As many know, much of the millennial generation is paying little mind to careers in the skilled trade arena. Growing up in a middle class, white collar setting, I was no exception. Since I am one of these millennials who originally had no intentions of learning a skilled trade, I wish to share my story with you of how I got into welding. Perhaps it will help show young people that you don’t need to be born into a vocation, and that it is possible to branch out from your white collar upbringings if you wish to do so.
As I mentioned, I was born into a white collar family. My father was a CPA/small business owner and my mother was a pharmacist. Needless to say neither of them had “struck an arc” in their life. It was not an ideal upbringing to learn a skilled trade. It was more or less expected of my siblings and me to graduate high school and attend college, and in the end, we all did. However, during my 8th grade year I realized that I had an increasing fondness of money. I took it upon myself to get a job for the summer and after school. I applied to a greenhouse, not knowing the type of work I would be doing. Luckily for me, I was hired into the maintenance department at the greenhouse. It was there I got my first taste of the trades, and of welding.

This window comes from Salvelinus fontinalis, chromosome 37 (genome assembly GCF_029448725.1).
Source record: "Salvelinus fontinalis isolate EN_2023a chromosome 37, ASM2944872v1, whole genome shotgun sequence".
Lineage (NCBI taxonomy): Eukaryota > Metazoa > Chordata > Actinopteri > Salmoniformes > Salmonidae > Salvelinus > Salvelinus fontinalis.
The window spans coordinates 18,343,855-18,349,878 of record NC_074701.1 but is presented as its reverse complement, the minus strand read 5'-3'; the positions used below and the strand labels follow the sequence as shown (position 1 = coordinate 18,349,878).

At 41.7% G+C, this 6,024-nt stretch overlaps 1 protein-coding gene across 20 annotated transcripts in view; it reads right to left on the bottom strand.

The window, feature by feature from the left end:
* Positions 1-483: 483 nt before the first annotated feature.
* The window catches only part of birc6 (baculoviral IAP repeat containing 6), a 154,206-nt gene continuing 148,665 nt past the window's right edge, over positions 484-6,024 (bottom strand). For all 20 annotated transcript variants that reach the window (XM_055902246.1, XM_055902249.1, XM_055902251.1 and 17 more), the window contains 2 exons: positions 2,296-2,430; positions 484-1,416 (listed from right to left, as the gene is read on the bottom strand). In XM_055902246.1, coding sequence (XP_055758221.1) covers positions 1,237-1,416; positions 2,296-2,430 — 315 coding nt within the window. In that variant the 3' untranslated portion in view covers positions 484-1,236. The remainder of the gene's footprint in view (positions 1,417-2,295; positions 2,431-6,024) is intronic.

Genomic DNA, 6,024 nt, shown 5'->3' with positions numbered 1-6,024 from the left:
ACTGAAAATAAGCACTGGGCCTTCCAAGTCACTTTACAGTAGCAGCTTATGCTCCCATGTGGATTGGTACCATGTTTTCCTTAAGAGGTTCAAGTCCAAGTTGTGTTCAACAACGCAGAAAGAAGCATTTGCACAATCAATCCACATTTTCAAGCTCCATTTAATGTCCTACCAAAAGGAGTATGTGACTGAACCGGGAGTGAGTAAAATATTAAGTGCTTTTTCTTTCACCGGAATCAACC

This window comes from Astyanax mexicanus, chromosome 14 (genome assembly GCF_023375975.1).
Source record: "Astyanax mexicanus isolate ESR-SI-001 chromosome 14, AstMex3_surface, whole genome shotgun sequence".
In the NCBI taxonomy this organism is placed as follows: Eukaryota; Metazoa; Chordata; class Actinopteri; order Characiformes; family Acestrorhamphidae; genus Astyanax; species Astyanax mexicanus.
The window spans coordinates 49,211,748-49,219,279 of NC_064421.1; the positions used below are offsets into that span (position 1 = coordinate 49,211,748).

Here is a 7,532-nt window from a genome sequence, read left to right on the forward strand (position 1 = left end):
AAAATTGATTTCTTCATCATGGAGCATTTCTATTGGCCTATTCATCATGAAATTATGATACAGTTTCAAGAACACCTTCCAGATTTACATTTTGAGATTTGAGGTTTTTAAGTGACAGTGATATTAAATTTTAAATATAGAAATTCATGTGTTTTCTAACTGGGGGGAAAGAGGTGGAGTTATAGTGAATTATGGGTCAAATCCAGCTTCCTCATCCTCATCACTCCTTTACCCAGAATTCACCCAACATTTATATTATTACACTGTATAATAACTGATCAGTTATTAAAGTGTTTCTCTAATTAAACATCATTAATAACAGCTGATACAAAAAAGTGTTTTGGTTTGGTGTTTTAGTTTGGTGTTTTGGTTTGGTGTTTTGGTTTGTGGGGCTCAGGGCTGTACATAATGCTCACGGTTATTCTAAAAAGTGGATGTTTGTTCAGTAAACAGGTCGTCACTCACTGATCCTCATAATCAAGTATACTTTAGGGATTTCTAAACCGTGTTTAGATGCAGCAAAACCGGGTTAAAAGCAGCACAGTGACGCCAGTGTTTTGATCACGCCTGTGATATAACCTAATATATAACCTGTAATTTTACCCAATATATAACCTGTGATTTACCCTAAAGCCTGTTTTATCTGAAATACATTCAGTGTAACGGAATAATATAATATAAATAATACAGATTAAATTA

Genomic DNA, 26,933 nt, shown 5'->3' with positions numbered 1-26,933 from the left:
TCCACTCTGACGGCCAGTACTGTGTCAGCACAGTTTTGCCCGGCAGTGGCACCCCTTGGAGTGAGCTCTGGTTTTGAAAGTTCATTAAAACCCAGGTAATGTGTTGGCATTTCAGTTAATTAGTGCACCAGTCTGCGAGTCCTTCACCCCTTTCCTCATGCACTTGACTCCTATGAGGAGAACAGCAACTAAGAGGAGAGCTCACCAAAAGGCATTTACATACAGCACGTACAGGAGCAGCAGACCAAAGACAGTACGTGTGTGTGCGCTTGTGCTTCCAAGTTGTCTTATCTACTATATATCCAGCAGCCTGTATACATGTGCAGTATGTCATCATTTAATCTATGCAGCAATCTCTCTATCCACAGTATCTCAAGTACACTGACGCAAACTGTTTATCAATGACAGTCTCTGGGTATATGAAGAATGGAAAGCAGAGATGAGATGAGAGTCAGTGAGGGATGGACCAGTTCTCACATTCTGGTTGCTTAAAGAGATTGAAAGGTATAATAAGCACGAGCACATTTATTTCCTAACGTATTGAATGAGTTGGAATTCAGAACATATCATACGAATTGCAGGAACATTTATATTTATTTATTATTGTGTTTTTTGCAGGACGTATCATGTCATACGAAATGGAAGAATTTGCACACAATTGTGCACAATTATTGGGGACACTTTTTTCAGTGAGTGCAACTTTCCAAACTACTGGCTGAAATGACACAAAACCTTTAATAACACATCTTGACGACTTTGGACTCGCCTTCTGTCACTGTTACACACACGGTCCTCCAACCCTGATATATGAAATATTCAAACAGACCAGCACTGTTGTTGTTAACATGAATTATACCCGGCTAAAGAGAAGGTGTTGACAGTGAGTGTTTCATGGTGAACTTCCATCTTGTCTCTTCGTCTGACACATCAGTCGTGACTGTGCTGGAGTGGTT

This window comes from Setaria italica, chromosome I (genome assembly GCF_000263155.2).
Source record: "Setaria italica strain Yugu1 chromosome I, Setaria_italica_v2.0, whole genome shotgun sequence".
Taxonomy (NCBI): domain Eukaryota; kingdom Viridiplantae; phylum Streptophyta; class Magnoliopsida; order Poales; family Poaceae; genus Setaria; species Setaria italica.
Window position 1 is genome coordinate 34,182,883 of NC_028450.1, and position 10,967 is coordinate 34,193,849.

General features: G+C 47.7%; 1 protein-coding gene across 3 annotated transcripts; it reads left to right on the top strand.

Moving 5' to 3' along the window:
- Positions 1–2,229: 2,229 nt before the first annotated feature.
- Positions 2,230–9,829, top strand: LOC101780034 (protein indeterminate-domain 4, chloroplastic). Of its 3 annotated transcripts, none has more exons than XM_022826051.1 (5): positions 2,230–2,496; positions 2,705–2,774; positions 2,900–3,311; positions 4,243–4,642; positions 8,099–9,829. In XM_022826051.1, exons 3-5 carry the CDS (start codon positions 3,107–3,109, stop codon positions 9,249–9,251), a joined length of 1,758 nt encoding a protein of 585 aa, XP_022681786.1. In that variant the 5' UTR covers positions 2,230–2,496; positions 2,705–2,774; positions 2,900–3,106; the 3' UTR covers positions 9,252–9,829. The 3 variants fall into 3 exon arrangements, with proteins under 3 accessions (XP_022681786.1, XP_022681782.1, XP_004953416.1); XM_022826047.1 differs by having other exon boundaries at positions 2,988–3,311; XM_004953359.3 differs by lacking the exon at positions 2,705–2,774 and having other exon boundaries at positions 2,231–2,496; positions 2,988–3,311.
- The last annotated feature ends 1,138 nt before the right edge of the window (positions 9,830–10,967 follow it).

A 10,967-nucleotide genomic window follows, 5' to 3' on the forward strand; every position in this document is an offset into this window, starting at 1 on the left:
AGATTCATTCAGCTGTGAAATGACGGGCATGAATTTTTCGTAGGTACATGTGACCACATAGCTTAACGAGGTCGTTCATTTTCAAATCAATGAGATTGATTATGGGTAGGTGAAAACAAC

Throughout high school I worked there, becoming more and more proficient in my role. Although I learned how to weld and to perform other skills (and made far more money than my friends flipping burgers or mowing lawns), I still intended to go to college for psychology; thus, I never attended a technical school during my teenage years. However, when it came time, the school I chose to attend for psychological studies would not allow me entrance until the spring semester due to my grade point average. I was somewhat of a slacker academically in high school.
Due to my delayed admittance to my school of choice, I had to find another school to attend in the fall while I waited to start my study of psychology in the spring. My mom, knowing how much I enjoyed welding at my job, found a four year program at her alma mater for Welding Engineering Technology. I decided I would do it for a semester and then go to the school I originally intended for psychology. My first semester of welding sparked my interest in the field. I held welding jobs throughout college to help pay for my expenses, and now I am a welding engineer involved with pipeline construction. I am far from being the next Sigmund Freud, but am extremely happy with the way events unfolded.
If you are a young person who is considering learning a skilled trade or have wondered what it would be like to do so, I advise you to pursue it. There are many ways to go about learning a skill, and, as I have illustrated in this article, you do not have to be brought up around a skill to become proficient in it. So feel free to branch out and learn, it could have a lasting impact on your life.